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“Plus size women feel as though retailers are cutting corners and giving the illusion rather than the reality of inclusivity,” says VOX ATL Staff Writer Rachel McBride.

Photo illustration by Rachel McBride/VOX ATL


How Do Plus Size Women Fit Into the Plus Size “Movement?”

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We’ve been hearing a lot of chatter about a phenomenon called “performative activism.” Well, you’re about to hear it again.

Inclusivity in the commercial space has been all the rage in the past years. Fenty Beauty by Rihanna pioneered skin-tone inclusivity in makeup, brands have been releasing Pride lines and launches, and even Band-aids now come in a variety of skin tones. These things are all good and dandy, but my mind raises a red flag on some of these. Even more so, my mind raises a red flag on the plus size “movement.”

Just like Rihanna was a pioneer for inclusivity in the beauty sphere, she was a pioneer for size inclusivity in the fashion sphere. Her lingerie brand, Savage X Fenty, made waves upon its arrival in 2018, and don’t get me wrong. Savage has some great qualities.

For one, Rihanna employs models of all skin tones, different sizes, and even pregnant people. Her line made an explicit relationship between fat and sexy, which is something many brands failed to do prior to its arrival.

There are areas for improvement, though. Since Savage’s inception in 2018, there have been complaints about bra cup sizes not having enough range. Beauty columnist Marquaysa Battle spoke on this, highlighting complaints that were made at the time. However, in 2021, plus size women have the same complaints.

Tweets from real women on Twitter read, “Savage X Fenty barely carrying proper plus size lingerie is their biggest lie tbh” “The plus size girlies are saying savage X fenty runs small” “3x bralettes and underwear fit more like a 2x. And a traditional 3x size is NOT EVEN the optimal endpoint to market the way Savage x Fenty does.” “I’m not watching the Savage x Fenty show this year because I’m tired of them using fat models in the show and not making those sizes available to the general public. They don’t make bras that fit me and I’m even on the smaller end of the fat spectrum.”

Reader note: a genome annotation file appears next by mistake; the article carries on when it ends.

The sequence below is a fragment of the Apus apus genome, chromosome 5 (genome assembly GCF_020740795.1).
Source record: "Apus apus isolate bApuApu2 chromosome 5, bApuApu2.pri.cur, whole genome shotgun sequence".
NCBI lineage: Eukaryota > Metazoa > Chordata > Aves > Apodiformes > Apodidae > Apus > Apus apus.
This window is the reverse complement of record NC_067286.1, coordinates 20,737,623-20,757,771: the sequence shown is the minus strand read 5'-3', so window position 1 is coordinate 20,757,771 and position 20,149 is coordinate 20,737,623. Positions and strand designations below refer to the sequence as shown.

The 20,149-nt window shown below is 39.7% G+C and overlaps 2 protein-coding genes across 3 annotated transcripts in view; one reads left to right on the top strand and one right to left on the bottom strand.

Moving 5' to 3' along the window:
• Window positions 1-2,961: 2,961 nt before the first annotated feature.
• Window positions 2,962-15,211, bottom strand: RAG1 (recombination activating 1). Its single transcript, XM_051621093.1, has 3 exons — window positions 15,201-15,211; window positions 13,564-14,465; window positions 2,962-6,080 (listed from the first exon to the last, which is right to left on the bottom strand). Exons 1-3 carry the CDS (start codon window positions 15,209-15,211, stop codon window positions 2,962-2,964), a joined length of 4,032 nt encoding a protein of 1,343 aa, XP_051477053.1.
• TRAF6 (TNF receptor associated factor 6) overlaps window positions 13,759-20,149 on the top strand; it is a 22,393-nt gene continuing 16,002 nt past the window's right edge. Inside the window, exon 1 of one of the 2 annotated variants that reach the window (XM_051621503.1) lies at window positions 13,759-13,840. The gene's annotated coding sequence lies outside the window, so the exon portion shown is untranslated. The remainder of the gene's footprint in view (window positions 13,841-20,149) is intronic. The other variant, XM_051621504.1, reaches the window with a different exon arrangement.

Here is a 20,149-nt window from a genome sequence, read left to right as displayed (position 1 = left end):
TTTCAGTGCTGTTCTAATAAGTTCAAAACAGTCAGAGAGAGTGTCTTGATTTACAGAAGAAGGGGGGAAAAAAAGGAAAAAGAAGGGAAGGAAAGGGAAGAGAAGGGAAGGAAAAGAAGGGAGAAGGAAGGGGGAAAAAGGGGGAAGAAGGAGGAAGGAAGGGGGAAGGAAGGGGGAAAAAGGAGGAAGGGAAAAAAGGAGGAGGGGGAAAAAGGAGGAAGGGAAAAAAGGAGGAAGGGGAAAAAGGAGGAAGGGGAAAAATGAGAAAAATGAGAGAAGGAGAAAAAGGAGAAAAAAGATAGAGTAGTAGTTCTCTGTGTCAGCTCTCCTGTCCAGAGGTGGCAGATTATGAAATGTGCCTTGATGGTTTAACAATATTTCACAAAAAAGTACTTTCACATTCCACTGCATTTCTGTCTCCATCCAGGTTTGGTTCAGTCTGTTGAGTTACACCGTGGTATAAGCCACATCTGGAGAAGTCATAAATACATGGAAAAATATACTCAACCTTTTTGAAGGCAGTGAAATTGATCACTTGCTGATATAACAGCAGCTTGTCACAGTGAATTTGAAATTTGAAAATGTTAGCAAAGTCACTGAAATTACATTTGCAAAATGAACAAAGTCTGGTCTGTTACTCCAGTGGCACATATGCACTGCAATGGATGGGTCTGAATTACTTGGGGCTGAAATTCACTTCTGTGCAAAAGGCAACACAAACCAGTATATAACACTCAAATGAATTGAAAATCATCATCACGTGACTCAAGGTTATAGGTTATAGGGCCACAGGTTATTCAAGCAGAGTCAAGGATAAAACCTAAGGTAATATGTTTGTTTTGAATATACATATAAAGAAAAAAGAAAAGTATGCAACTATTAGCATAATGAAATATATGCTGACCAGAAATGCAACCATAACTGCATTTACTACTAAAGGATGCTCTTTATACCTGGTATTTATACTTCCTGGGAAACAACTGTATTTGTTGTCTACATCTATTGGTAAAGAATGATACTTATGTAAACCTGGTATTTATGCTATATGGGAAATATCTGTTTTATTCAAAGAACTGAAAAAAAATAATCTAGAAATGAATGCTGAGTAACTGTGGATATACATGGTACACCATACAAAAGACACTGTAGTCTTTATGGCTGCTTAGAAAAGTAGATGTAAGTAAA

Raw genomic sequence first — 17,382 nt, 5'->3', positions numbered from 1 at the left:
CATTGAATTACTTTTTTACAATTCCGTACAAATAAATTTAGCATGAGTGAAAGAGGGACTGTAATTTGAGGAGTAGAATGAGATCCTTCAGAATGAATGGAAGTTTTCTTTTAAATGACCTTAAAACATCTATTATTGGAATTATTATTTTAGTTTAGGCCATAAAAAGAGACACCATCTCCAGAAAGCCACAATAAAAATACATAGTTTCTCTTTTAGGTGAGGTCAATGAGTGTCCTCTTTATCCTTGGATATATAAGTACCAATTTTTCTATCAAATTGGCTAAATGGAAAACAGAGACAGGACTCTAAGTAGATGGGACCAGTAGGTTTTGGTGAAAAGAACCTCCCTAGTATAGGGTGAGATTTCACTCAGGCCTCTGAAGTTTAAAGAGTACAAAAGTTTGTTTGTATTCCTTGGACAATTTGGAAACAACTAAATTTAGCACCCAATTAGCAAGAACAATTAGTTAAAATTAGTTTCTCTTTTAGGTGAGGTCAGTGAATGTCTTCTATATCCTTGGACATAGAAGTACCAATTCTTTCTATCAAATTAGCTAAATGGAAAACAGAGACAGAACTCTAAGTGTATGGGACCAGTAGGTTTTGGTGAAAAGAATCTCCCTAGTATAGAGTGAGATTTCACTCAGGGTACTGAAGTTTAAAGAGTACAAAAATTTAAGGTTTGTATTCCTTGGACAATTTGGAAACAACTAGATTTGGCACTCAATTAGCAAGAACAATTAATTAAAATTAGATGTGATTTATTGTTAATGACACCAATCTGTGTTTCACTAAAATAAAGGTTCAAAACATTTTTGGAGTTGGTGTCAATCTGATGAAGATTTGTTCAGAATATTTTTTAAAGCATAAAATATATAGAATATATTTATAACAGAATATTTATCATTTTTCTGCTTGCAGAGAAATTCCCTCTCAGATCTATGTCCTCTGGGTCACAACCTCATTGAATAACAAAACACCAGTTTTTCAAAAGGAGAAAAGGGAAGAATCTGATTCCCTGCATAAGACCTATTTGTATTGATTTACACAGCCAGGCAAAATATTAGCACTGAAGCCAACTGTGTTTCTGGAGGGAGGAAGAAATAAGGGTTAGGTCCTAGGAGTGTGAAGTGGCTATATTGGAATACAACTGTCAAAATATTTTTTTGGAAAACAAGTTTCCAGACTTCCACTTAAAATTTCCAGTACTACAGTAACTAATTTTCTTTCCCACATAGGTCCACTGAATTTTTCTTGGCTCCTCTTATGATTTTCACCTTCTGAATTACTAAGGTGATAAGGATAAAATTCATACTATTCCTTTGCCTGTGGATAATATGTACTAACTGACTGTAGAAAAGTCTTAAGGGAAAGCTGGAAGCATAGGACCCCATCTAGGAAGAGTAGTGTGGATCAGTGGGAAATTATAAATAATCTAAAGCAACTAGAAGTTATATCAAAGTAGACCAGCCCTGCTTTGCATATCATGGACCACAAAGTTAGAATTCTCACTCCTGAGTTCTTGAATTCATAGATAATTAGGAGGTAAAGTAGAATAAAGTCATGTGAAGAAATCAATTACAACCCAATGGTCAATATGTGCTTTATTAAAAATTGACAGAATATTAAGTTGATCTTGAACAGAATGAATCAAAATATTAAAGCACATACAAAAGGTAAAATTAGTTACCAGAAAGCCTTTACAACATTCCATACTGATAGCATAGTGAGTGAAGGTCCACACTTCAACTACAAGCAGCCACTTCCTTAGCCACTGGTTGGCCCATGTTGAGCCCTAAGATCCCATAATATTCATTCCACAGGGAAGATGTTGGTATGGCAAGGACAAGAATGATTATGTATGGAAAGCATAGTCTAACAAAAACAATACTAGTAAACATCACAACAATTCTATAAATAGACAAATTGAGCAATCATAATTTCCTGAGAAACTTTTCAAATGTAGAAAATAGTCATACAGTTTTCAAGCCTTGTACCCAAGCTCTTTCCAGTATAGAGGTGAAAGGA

YouTuber Fab Socialism made a detailed video discussing and dissecting Savage X Fenty’s business practices.

This is an issue not just with Savage X Fenty, but with lines everywhere. An article by Pretty Progressive stated that

Disappointingly, just 3.3% of Topshop’s online products are plus-size friendly, with their range of clothing only reaching up to size 18 online. Hot Topic and Pull&Bear have just 0.7% and 1.7% of all available online items labeled a size 16 or above; the lowest scores on the list. Despite previous plus-size controversy, Urban Outfitters rank as the worst for their variety of plus-size dresses (1%). Although fast-fashion brand Misguided pride themselves on inclusivity, just 5.6% of their total online items is available in 18-28.”

These are some of the most popular American retailers, and yet, they provide a grotesquely low amount of fashions for plus-sized women.